Polypoid lesion with serrated histoarchitectureHP/hyperplastic polyp(18)
 MVHP/microvesicular hyperplastic polyp 
  GCHP/goblet-cell-rich hyperplastic polyp 
 SSL/sessile serrated lesion with dysplasia or not 
 TSA/traditional serrated adenoma 
Tubulovillous adenomas TA/tubular/conventional adenoma 
  TVA/villous/tubulovillous adenoma 
Focal intraepithelial neoplasia in chronic inflammatory bowel diseaseInflammatory bowel isease 

The localization of proliferation zones in basal sections of colonic crypt without dysplasia indicators is typical for hyperplastic polyp, in contrast to which serrated adenoma is characterized by the horizontal displacement of a proliferative zone along its own muscularis mucosae, spread of serrated pattern into the crypt base, dilatation of its basal parts, asymmetric proliferation with dysplasia signs, formation of slit-like serrated structures and ectopic crypts similar to intussusception (Fig. 1B) (18).

The morphology of tubular adenomas shows the presence of glandular crypts, having mostly a typical architecture, exhibiting elongation, and increase in their number. The epithelium has enlarged hyperchromatic nuclei with varying degrees of stratification, spindle formation and loss of polarity, as well as a further overall decrease in the number of goblet cells. The specific feature of tubulovillous adenoma is the presence of finger-like projections, appearing as a result of crypt elongation (Fig. 1C).

A separate subtype of precancerous colorectal lesions is intraepithelial neoplasia in the case of IBD that creates additional complications for the differential diagnosis of serrated and conventional adenomas that are not IBD-related. The primary pathomorphological variation between IBD dysplasia and other precancerous lesions is considered to be the unique localization of dysplastic cells, which typically occurs in the upper crypts during sporadic adenomas and in the entire crypts during colitis (18,19) (Fig. 1D). In reality, morphologists usually cannot assess the exact localization of dysplastic cells due to the nature of tangential section, the incorrect placement of the sample in paraffin-embedded blocks, etc. One of the ways to solve this issue is using molecular genetic diagnostics.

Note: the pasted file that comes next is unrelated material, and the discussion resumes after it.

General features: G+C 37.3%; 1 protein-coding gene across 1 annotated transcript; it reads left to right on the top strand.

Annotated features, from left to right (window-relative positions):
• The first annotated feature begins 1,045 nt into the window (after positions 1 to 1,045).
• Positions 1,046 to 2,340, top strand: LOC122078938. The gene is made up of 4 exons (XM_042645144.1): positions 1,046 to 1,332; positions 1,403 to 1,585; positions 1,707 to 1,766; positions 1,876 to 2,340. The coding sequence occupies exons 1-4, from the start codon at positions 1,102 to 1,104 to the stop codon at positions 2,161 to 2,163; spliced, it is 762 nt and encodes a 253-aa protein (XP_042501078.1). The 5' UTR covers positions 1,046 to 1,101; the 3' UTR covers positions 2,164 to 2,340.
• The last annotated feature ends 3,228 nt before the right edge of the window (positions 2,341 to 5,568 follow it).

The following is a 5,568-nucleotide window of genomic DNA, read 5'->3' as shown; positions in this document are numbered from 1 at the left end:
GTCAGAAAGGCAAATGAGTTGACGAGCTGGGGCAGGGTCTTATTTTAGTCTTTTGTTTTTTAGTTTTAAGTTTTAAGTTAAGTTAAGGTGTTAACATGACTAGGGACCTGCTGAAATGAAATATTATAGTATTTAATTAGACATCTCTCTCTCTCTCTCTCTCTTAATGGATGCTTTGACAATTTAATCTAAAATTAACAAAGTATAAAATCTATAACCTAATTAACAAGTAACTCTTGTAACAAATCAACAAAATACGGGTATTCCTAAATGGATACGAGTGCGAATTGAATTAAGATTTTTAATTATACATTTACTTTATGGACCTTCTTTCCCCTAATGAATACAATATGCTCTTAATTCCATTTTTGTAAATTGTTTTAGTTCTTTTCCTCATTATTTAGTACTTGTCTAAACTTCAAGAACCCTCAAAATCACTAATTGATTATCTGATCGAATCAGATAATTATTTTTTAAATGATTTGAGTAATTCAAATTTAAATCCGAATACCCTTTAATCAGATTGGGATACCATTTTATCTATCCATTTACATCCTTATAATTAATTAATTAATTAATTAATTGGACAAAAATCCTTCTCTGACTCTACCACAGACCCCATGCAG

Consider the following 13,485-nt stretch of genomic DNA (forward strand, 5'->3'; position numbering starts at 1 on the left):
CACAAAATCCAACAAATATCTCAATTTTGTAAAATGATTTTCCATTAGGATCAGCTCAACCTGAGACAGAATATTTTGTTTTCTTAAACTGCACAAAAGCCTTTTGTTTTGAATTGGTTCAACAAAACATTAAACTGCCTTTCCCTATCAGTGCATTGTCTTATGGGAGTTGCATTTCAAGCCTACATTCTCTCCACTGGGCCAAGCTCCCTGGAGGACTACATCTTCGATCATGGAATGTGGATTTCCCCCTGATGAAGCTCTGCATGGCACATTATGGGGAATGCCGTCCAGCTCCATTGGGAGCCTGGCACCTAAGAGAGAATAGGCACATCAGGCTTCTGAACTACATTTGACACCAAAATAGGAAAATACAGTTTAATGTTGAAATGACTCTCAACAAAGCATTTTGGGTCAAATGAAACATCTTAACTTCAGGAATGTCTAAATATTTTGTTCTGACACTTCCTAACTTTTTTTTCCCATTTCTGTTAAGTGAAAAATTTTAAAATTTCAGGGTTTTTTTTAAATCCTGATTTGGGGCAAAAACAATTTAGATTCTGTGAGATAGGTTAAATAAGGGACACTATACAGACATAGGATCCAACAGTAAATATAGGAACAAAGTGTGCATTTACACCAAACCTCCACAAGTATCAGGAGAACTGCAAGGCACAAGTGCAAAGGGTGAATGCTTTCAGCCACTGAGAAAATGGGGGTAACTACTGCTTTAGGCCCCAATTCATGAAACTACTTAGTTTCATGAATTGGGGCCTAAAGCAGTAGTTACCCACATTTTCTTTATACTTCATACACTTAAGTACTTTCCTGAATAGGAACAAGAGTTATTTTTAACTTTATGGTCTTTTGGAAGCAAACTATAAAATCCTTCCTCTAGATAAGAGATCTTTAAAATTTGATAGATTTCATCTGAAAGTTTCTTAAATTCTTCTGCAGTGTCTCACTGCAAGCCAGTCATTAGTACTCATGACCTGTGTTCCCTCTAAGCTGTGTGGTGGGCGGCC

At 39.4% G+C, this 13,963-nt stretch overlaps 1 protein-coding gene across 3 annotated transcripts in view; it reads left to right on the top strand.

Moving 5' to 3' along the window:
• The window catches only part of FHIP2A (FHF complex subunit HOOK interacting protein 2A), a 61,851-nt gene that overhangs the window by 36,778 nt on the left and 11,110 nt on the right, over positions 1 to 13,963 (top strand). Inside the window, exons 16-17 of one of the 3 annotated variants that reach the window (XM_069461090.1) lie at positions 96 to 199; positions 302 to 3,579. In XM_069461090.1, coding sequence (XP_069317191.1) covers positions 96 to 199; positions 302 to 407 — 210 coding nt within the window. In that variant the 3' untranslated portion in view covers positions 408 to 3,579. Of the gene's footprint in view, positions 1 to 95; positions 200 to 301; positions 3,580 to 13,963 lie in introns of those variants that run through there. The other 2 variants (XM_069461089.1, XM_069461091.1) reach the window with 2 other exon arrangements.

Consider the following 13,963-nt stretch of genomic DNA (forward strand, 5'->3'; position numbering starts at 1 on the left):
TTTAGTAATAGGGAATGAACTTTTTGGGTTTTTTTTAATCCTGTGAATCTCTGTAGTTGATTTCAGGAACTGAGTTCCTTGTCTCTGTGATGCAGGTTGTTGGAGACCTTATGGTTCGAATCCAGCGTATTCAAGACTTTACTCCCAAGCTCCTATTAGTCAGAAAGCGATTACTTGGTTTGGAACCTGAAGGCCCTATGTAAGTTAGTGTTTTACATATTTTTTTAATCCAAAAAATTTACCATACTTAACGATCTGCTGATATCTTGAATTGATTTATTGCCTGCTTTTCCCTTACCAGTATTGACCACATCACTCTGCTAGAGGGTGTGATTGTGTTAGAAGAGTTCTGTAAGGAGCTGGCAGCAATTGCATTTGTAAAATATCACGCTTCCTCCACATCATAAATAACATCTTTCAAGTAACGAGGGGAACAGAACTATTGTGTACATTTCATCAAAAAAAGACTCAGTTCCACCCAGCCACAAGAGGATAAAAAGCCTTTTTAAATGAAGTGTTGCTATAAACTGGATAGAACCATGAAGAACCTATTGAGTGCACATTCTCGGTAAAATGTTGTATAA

4. Molecular markers of CRC

Reduced DNA methylation and associated epigenetic disorders of gene expression (20,21) play a particularly critical pathophysiological role in the development of CRC. The disruption of DNA methylation is caused by mutations in DNA methyltransferase (DNMT) genes responsible for the genome-wide methylation patterns (22); in particular, the methylation status of the promoter regions of the methylguanine-DNA-methyltransferase gene (23,24) he disruption of which is predominantly associated with mutations in the KRAS and BRAF genes (25), which are found in 22% of hyperplastic polyps, 25% of sessile serrated adenomas, and 50% of serrated adenocarcinomas (24).

The proteins, bone morphogenetic protein 3, N-myc downstream-regulated gene 4, annexin A10 (25-27), Runt-related transcription factor 3, suppressor of cytokine signaling 1, neurogenin 1, calcium channel, voltage-dependent, T type, alpha 1G subunit, insulin-like growth factor 2, p16, human mutL homolog 1 and MSX2-interacting nuclear target protein (28-30) have been described as markers of impaired genomic methylation status for CRC. The impairment of the DNA methylation status is typical for right-sided location of CRC, female patients, individuals of an advanced age (31), and high levels of genomic instability (32-34).